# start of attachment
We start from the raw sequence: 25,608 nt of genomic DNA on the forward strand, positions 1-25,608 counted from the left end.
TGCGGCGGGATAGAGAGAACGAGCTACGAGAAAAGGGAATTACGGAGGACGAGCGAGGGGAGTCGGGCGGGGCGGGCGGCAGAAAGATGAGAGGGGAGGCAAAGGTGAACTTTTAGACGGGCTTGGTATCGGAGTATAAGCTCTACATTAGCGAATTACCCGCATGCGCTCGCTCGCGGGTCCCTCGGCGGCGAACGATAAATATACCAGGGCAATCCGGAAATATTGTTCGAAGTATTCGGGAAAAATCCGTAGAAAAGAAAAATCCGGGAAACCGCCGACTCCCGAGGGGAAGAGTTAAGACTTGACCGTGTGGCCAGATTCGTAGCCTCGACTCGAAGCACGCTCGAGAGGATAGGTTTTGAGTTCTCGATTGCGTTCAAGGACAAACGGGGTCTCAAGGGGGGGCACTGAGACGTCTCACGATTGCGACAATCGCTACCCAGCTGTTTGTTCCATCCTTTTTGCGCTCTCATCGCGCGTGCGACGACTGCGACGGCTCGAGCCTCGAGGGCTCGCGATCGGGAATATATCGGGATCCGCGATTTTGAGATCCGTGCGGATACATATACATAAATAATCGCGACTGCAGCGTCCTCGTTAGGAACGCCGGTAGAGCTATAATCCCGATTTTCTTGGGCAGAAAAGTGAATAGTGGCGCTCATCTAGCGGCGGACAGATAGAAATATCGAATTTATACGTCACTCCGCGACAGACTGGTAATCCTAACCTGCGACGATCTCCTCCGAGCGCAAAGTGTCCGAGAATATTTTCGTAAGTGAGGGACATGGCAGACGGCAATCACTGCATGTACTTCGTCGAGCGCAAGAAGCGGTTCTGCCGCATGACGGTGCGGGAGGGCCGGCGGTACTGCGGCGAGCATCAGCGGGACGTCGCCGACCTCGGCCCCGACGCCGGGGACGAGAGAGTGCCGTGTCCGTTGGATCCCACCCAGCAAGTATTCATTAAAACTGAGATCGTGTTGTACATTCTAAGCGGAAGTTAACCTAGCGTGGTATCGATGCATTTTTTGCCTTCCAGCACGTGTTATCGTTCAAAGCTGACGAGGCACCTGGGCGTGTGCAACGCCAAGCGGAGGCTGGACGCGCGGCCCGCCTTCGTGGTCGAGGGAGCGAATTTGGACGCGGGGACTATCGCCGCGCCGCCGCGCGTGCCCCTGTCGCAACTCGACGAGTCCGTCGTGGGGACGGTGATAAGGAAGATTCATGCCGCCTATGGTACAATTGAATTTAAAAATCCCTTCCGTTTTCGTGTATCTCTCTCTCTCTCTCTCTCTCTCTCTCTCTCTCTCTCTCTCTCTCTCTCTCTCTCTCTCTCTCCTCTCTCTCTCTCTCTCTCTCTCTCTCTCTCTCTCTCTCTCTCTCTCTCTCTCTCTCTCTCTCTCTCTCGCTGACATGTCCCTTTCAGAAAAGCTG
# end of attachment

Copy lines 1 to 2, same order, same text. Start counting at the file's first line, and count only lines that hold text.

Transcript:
We start from the raw sequence: 25,608 nt of genomic DNA on the forward strand, positions 1-25,608 counted from the left end.
TGCGGCGGGATAGAGAGAACGAGCTACGAGAAAAGGGAATTACGGAGGACGAGCGAGGGGAGTCGGGCGGGGCGGGCGGCAGAAAGATGAGAGGGGAGGCAAAGGTGAACTTTTAGACGGGCTTGGTATCGGAGTATAAGCTCTACATTAGCGAATTACCCGCATGCGCTCGCTCGCGGGTCCCTCGGCGGCGAACGATAAATATACCAGGGCAATCCGGAAATATTGTTCGAAGTATTCGGGAAAAATCCGTAGAAAAGAAAAATCCGGGAAACCGCCGACTCCCGAGGGGAAGAGTTAAGACTTGACCGTGTGGCCAGATTCGTAGCCTCGACTCGAAGCACGCTCGAGAGGATAGGTTTTGAGTTCTCGATTGCGTTCAAGGACAAACGGGGTCTCAAGGGGGGGCACTGAGACGTCTCACGATTGCGACAATCGCTACCCAGCTGTTTGTTCCATCCTTTTTGCGCTCTCATCGCGCGTGCGACGACTGCGACGGCTCGAGCCTCGAGGGCTCGCGATCGGGAATATATCGGGATCCGCGATTTTGAGATCCGTGCGGATACATATACATAAATAATCGCGACTGCAGCGTCCTCGTTAGGAACGCCGGTAGAGCTATAATCCCGATTTTCTTGGGCAGAAAAGTGAATAGTGGCGCTCATCTAGCGGCGGACAGATAGAAATATCGAATTTATACGTCACTCCGCGACAGACTGGTAATCCTAACCTGCGACGATCTCCTCCGAGCGCAAAGTGTCCGAGAATATTTTCGTAAGTGAGGGACATGGCAGACGGCAATCACTGCATGTACTTCGTCGAGCGCAAGAAGCGGTTCTGCCGCATGACGGTGCGGGAGGGCCGGCGGTACTGCGGCGAGCATCAGCGGGACGTCGCCGACCTCGGCCCCGACGCCGGGGACGAGAGAGTGCCGTGTCCGTTGGATCCCACCCAGCAAGTATTCATTAAAACTGAGATCGTGTTGTACATTCTAAGCGGAAGTTAACCTAGCGTGGTATCGATGCATTTTTTGCCTTCCAGCACGTGTTATCGTTCAAAGCTGACGAGGCACCTGGGCGTGTGCAACGCCAAGCGGAGGCTGGACGCGCGGCCCGCCTTCGTGGTCGAGGGAGCGAATTTGGACGCGGGGACTATCGCCGCGCCGCCGCGCGTGCCCCTGTCGCAACTCGACGAGTCCGTCGTGGGGACGGTGATAAGGAAGATTCATGCCGCCTATGGTACAATTGAATTTAAAAATCCCTTCCGTTTTCGTGTATCTCTCTCTCTCTCTCTCTCTCTCTCTCTCTCTCTCTCTCTCTCTCTCTCTCTCTCTCTCTCTCCTCTCTCTCTCTCTCTCTCTCTCTCTCTCTCTCTCTCTCTCTCTCTCTCTCTCTCTCTCTCTCTCTCTCGCTGACATGTCCCTTTCAGAAAAGCTG